When the first robins arrive my lawn looks invaded by zillions of worm
hunters. When I mow masses of swallows swarm all about my tractor. The
only bird feeding I do is a few slices of bread for the pair of Canada geese
that come to my deck three times a day, and very occasionally wild turkeys
come by for a snack... they like dry cat food. There is no need for bird
feeders in rural areas. Even in winter birds find plenty of food, and even
at temps below zero water still flows in culverts under roadways where deer
hoofs break up surface ice where they exit from below ground and there are
lots of openings around beaver dams... plus there is always food and water
at all the many livestock farms. And the squirrels aren't existing on my
few peanuts alone... just yesterday I walked into my Norway spruce windbreak
to check the gauge on my 500 gallon propane tank that's hidden in there and
there hidden from view are *mountains* of cones and seed husks...squirrels
are very neat, they pile their debris very uniformly, cones to the left,
husks to the right.
"Plague is a zoonotic disease caused by the bacterium Yersinia pestis. In 2006, a
total of 13 human plague cases have been reported among residents of four
Mexico (seven cases), Colorado (three cases), California (two cases), and Texas
case). This is the largest number of cases reported in a single year in the
States since 1994."
to make matters worse multidrug resistant plague bacteria have been found in the
I'm a docent at a showcase garden. I'm there every Tuesday morning and
Saturday afternoon. After I wrote the above, I went to the garden for
my Saturday shift.
Near the garden's resource center are two large white mulberry trees
(Morus alba), that seem to be late leafing out this spring. During my
shift today, I watched a squirrel running up and down the bare branches
of one of these trees, devouring all the little green shoots. No wonder
the branches are bare!
On 4/25/2009 7:27 PM, firstname.lastname@example.org wrote:
The showcase garden is in an urban area, directly across the street from
city hall (city has a population of ~127,000). On the same side of the
street as the garden, there is a neighborhood shopping mall on one side
and an up-scale steak house on the other. On the street behind are
apartments and small houses.
The garden is not intended to be a lunch buffet for rodents. It's
intended to be a showcase of garden design concepts from different parts
of the world.
Let someone else feed the squirrels . . . and put up with squirrel crap.
David E. Ross
Climate: California Mediterranean
you dont understand reproduction? squirrels crank out more than one litter per
and after a while there are simply too many squirrels for the amount of "wild"
and the amount of natural living spaces. then they begin eating their way into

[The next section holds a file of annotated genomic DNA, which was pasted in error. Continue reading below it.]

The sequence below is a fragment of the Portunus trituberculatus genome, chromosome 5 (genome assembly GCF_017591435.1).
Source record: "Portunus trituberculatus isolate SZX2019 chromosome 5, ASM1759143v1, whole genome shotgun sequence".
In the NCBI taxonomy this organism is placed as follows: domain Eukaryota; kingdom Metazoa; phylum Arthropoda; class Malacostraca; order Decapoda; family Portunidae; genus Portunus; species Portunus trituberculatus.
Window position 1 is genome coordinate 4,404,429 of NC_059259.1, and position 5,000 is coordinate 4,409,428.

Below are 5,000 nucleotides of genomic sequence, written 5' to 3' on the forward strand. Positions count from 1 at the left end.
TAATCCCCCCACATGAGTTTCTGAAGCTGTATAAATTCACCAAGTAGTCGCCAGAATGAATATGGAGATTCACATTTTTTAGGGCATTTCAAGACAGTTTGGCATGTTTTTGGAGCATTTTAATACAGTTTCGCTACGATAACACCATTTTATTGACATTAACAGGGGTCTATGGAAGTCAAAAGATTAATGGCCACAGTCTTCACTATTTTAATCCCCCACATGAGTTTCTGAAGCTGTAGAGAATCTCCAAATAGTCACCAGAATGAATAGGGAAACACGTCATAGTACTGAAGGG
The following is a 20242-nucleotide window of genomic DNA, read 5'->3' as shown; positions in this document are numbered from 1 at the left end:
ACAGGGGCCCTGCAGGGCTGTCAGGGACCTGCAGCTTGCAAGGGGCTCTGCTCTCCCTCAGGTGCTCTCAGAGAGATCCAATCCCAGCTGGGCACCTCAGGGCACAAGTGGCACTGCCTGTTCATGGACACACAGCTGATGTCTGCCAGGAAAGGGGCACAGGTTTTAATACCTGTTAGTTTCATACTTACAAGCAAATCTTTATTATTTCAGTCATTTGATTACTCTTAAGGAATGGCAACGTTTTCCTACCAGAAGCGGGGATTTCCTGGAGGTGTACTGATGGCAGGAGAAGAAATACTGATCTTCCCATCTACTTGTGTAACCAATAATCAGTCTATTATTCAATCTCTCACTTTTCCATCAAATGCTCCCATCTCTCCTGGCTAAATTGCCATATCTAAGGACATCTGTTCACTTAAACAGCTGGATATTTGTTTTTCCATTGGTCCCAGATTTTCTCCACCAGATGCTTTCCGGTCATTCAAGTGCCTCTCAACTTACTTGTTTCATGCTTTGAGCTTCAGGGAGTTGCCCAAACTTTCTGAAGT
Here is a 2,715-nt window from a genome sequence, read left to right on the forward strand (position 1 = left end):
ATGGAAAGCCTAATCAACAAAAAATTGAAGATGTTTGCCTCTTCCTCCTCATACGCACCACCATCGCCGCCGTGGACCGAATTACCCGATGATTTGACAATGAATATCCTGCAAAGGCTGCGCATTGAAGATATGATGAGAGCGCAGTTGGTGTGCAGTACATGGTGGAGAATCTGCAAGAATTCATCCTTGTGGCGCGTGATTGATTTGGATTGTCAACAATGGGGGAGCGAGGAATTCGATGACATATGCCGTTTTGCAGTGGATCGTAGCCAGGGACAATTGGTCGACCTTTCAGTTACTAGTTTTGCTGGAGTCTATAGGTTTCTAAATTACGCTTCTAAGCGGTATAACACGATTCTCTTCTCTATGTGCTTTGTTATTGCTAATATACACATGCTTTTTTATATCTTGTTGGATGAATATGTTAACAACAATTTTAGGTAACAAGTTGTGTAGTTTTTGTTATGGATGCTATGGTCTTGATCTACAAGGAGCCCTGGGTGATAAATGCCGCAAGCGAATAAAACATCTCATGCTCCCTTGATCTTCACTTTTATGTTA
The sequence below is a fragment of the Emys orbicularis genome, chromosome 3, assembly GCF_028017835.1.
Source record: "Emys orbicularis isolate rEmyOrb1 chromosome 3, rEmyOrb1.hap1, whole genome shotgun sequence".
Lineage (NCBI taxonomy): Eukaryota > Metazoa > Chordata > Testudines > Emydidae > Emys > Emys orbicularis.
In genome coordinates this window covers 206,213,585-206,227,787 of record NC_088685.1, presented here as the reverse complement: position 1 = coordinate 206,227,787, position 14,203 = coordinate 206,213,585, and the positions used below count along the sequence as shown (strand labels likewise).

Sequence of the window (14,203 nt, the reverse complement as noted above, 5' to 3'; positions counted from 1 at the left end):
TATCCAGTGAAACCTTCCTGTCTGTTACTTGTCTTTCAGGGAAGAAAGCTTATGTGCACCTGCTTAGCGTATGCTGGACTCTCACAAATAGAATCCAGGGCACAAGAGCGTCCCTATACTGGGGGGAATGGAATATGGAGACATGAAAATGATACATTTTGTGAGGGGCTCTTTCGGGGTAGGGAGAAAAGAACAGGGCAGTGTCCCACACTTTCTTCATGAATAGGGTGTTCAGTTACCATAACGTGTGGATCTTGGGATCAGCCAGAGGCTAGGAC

houses (made of wood much like trees) and eating everything in sight. at some
the population explosion has to be thinned out to reasonable levels. in my case
is NOT MY HOUSE, NOT MY FRUIT TREES.
On Sun, 26 Apr 2009 10:31:09 -0500, email@example.com wrote:
I do understand reproduction. I also understand loss of habitat,
human overpopulation and caring for the world in general, not just my
species. Obviously you see things differently. IMO, we humans are the
responsible ones if nature is unbalanced and it's up to us to come up
with responsible solutions. My idea of responsible doesn't involve
Kate - but then I enjoy squirrels
What you don't and are obviously incapable understanding is unlike humans
squirrel parents kick their offspring out of the family home as soon as they
are able to fend for themselves, they move on to other parts never again to
return to the area where they were born... squirrel parents do not support
their adult offspring.
then they begin eating their way into
Squirrels can only enter the homes of the pinheaded imbeciles who don't
properly maintain their homes.
Squirrel populations do not increase past what their environment can
sustain... any extras are culled out by their natural preditors, some years
at a slightly higher rate than they reproduce... squirrel populations, as
with most mammilian wildlife, remain very stable or decrease, rarely do
mammal populations in the wild increase.
Typical tenant, doesn't give a shit about other's property... and hasn't the
common sense of a rodent... I'll bet you're still sponging off your parents,
and whoever else, including the tax payers. The only reason that wildlife
can take up residence in homes is because lame brained people permit them
You're never going to trap them all. The only sane solution is to protect
things like the grain. How about storing it in clean metal trash cans with
the lids strapped with bungee cords? If you think they'll chew the bungee
cords, use chain. If they continue chewing on the shed until they figure out
it's pointless, call a siding company and have them wrap the vulnerable
areas in aluminum.
I used a Tin Cat for the mice, but you have to handle them too much. I just
tossed the Tin Cat in a 5 gallon bucket of water for three minutes. Now I
take them out with a large metal spoon and fling them like a lacrosse toss
into the chasm that borders our property for the raptors to have free lunch.
Setting and resetting HavAHarts every day is a pain, not to mention cost
times three or six.
Steve, you must be new to gardening if you think you'll beat the squirrels
using traps. You may get a one week respite from the attacks, but more will
come next week.
Read what brooklyn suggested a few minutes ago.
Joe, you really need to bone up on your reading comprehension. What these
are is barrels of water. They work 24/7. They don't need resetting. They
don't need maintenance. They don't need monitoring.
I put one out last evening at dusk. I just checked them at 5PM, and I had
I am going to buy two new barrels and put the in the other problem areas.
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